In To Kill a Mockingbird, why does the mob want to lynch Tom?
The mob wants to lynch Tom Robinson in order to send a message to other men in the African-American community and to prevent Tom's going to trial.
Thought to be named after Charles Lynch, a planter from Virginia who held an "irregular court" intended to punish loyalists to the British, lynching was used to enforce both formal laws and numerous unwritten rules of conduct meant to assert white domination. So, when the lynch mob comes for Tom Robinson, they attempt to rid their town of any controversy that a ruling in court might cause. More than any other reason, they wish to maintain racial control through fear.
Whether Tom is guilty or not may be unimportant to the lynch mob. The mob simply wishes to maintain the position of control by any means. Tom threatens the established order of Maycomb, an order that keeps black people in lowly positions politically and socially. Hanging Tom intimidate others. These are the reasons they tell Atticus to "stand aside" in chapter 16.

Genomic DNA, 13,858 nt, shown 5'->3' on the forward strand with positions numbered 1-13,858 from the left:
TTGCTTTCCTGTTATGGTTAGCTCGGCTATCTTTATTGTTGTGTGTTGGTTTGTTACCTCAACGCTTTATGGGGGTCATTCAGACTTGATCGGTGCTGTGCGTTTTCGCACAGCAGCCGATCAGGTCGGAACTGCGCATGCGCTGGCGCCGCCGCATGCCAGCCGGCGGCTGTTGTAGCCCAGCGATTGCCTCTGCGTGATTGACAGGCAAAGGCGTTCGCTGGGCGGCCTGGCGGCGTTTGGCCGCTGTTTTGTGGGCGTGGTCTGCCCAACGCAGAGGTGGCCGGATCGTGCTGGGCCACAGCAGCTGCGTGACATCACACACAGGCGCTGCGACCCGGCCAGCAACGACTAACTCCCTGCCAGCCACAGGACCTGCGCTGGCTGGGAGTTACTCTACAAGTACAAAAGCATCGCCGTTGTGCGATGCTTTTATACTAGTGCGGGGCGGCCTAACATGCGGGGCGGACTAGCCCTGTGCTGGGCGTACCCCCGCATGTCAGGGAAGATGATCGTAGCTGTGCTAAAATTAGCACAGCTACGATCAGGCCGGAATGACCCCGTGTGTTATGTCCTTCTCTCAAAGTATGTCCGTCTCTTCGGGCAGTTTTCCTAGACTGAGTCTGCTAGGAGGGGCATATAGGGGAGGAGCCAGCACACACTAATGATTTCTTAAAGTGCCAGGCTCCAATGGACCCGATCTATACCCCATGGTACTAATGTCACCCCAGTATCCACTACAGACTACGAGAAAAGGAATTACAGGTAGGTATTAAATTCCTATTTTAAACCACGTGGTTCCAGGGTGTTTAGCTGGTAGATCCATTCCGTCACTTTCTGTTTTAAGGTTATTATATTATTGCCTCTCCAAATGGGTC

The mob wants to lynch Tom because to them, Tom represents a threat to their segregated way of life. Tom has been arrested for raping Mayella Ewell, the worst thing a Black man could do. Rape of a white woman by a black man challenges the idea of segregation and separation of the races at a very basic level. The mob opposes Tom both because he is black and also for his supposed actions. However, because of Scout's actions of singling out Walter Cunningham, the reader sees that this mob is really composed of people who would act differently as individuals. Scout realizes this, too, and is able to defeat the cowardly ways of the mob by reminding them of their individuality and responsibility.
The mob has three things against Tom: 1) Tom is black and they are white in the very racially charged south 2) Tom is accused of beating and raping Mayella Ewell, a white woman 3) they are angry at Tom for being a decent human being who suggested through his testimony that none of the white people were helping Mayella--that her life was difficult and Tom felt sorry for her. This statement enrages the crowd as Tom, a black man, should not be feeling superior or sorry for anyone white--not even Mayella Ewell, the daughter of the white trash in the community.